Figure 10. Malicious .bat file that loads the malicious Chrome extension
With the .bat file’s work done, the user’s Chrome instance is now running the malicious extension.
Figure 11. The installed Chrome extension
Figure 12. Inside the malicious Chrome extension
The .js files are highly obfuscated to avoid detection:
Figure 13. Obfuscated .js file
Decoding the hex at the start of the script, we can start to see some clues that this is a banking trojan:
Figure 14. Clues in script show its true intention
The .js files detect whether the website visited is a Brazilian banking site. If it is, the POST to the site is intercepted and sent to the attacker’s C&C to gather the user’s login credentials, credit card info, and other info before being passed on to the actual banking site. This activity is happening behind the scenes; to the user, they’re just going about their normal routine with their bank.
As the attack got under way, our cloud protection service received thousands of queries about the malicious .js files, triggered by a client-side ML model that considered these files suspicious. The files were highly polymorphic, with every potential victim receiving a unique, slightly altered version of the threat:
Figure 15. Polymorphic malware
|Report time||2018-06-14 01:16:03Z|
|Client file type model||SUSPICIOUS|
|Is PE file||FALSE|
Figure 16 – File metadata sent during query to cloud protection service
Based on the process name, this query was sent when the .bat file copied the .js files into the %UserProfile%\Chrome directory.
Individual metadata-based classifiers evaluated the metadata and provided their probability scores. Ensemble models then used these probabilities, along with other features, to reach their own probability scores:
|Model||Probability that file is malware|
|Fuzzy hash 1||0.01|
|Fuzzy hash 2||0.06|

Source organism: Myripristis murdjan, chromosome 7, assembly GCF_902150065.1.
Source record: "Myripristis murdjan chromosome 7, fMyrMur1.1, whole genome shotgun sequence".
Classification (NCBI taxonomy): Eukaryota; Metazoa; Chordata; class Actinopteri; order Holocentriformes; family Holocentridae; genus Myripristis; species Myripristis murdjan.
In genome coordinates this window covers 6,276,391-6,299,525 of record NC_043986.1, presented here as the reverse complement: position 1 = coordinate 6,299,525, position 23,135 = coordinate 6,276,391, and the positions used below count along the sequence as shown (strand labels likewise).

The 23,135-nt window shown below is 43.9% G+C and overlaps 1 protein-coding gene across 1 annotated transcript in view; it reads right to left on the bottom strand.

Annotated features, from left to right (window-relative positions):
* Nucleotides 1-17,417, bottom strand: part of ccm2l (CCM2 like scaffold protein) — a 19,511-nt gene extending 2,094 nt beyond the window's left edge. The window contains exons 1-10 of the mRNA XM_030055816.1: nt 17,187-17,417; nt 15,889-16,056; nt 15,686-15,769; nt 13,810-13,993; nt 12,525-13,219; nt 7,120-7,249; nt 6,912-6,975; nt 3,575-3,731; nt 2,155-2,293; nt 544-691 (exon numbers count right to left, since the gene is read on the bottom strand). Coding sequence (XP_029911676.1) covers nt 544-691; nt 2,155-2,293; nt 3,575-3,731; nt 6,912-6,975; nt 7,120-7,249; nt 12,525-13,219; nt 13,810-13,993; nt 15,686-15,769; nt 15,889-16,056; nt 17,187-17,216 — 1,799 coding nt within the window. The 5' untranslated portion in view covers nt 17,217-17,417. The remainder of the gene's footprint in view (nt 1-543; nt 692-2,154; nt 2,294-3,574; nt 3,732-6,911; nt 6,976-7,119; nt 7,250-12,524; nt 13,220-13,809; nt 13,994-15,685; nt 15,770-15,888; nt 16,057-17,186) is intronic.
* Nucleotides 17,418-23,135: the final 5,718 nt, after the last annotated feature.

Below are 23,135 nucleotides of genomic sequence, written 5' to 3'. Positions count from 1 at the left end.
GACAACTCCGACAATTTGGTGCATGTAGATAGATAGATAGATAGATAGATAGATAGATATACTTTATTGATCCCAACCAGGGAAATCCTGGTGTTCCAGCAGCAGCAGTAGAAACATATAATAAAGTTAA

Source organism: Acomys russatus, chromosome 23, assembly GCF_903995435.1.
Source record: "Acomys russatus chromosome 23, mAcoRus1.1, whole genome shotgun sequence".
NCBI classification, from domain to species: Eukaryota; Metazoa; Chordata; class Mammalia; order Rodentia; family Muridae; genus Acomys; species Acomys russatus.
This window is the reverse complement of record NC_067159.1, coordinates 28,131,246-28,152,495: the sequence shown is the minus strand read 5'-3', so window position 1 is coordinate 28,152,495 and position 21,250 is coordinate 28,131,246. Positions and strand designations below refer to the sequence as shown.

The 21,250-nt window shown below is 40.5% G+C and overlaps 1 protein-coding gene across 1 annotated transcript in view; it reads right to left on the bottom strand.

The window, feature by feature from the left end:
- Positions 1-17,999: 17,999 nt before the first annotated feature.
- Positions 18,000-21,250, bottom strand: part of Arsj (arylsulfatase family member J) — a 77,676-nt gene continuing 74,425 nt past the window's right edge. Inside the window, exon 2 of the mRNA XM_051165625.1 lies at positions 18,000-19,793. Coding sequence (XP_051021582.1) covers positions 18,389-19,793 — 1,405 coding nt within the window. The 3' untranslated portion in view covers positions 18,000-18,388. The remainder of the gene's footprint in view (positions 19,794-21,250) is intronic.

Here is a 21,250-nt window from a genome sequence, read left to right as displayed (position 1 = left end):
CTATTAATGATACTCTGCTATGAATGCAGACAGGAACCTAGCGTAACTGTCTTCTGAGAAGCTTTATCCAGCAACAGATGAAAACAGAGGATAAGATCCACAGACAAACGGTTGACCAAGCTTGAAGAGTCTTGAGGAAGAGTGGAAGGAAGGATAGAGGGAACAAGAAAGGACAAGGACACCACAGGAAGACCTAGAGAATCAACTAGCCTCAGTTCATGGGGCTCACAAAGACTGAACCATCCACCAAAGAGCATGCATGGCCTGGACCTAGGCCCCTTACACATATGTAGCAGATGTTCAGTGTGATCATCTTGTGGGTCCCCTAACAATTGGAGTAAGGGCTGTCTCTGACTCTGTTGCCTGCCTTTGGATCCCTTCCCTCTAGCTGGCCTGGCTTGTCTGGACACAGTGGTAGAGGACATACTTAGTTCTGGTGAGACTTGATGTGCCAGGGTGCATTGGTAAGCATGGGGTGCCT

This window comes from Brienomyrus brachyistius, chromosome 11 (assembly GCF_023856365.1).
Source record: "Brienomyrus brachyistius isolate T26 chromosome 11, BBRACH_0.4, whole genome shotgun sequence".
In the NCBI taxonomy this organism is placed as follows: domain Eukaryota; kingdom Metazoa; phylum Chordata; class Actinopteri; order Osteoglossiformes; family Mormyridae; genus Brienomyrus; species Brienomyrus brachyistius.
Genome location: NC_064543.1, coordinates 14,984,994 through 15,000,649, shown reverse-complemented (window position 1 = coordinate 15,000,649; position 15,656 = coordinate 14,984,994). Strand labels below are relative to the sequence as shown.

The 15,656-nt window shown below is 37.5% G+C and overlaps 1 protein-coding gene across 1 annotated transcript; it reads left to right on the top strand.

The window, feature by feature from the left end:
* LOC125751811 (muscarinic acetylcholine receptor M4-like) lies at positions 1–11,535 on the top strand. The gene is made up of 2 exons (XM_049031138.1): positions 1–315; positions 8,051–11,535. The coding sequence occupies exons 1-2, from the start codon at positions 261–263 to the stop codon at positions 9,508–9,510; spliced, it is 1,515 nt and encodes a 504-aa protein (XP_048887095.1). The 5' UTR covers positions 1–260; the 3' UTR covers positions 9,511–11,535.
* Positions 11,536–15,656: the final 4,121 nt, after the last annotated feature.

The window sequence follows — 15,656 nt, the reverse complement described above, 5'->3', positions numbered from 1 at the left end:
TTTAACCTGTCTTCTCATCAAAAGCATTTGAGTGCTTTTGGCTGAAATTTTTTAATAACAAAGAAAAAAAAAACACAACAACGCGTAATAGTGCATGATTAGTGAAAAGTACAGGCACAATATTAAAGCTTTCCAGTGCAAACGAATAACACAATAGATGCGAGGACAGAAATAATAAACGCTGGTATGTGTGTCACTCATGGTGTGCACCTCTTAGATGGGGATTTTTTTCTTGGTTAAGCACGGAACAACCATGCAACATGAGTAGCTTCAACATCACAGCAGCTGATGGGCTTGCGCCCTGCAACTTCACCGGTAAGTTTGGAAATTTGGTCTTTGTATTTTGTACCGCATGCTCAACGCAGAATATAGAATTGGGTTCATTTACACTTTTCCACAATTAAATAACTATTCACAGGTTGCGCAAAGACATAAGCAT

Figure 17. Probability scores by individual classifiers
In this case, the second ensemble model had a strong enough score for the cloud to issue a blocking decision. Even though none of the individual classifiers in this case had a particularly strong score, the ensemble model had learned from training on millions of clean and malicious files that this combination of scores, in conjunction with a few other non-ML based features, indicated the file had a very strong likelihood of being malware.
Figure 18. Ensemble models issue a blocking decision
Ensemble ML models enabled Windows Defender ATP’s next-gen protection to defend thousands of customers in Brazil targeted by the unscrupulous attackers from having a potentially bad day, while ensuring the frustrated malware authors didn’t hit the big pay day they were hoping for. Bom dia.
Further reading on machine learning and artificial intelligence in Windows Defender ATP
Indicators of compromise (IoCs)
- Doc062018.zip (SHA-256: 93f488e4bb25977443ff34b593652bea06e7914564af5721727b1acdd453ced9)
- Doc062018-2.vbs (SHA-256: 7b1b7b239f2d692d5f7f1bffa5626e8408f318b545cd2ae30f44483377a30f81)
- zobXhz.js 1f47(SHA-256: ec030da1b7943840661e32d0cb7a59d822e400063cd17dc5afa302ab6a52)
Randy Treit, Holly Stewart, Jugal Parikh
Windows Defender Research
with special thanks to Allan Sepillo and Samuel Wakasugui